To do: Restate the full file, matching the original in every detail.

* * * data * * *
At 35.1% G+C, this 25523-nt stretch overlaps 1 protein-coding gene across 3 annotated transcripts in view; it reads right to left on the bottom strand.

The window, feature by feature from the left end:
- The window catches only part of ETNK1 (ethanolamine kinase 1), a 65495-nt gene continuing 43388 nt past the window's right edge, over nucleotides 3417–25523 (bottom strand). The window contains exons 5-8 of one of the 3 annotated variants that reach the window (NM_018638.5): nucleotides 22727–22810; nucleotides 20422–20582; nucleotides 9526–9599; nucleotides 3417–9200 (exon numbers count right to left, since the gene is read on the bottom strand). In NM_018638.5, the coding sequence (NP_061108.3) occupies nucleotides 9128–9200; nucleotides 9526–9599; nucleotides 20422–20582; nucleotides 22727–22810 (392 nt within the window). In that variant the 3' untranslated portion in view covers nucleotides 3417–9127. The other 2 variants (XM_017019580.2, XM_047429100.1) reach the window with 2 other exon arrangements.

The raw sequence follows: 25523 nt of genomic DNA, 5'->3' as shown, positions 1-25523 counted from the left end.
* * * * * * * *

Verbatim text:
At 35.1% G+C, this 25523-nt stretch overlaps 1 protein-coding gene across 3 annotated transcripts in view; it reads right to left on the bottom strand.

The window, feature by feature from the left end:
- The window catches only part of ETNK1 (ethanolamine kinase 1), a 65495-nt gene continuing 43388 nt past the window's right edge, over nucleotides 3417–25523 (bottom strand). The window contains exons 5-8 of one of the 3 annotated variants that reach the window (NM_018638.5): nucleotides 22727–22810; nucleotides 20422–20582; nucleotides 9526–9599; nucleotides 3417–9200 (exon numbers count right to left, since the gene is read on the bottom strand). In NM_018638.5, the coding sequence (NP_061108.3) occupies nucleotides 9128–9200; nucleotides 9526–9599; nucleotides 20422–20582; nucleotides 22727–22810 (392 nt within the window). In that variant the 3' untranslated portion in view covers nucleotides 3417–9127. The other 2 variants (XM_017019580.2, XM_047429100.1) reach the window with 2 other exon arrangements.

The raw sequence follows: 25523 nt of genomic DNA, 5'->3' as shown, positions 1-25523 counted from the left end.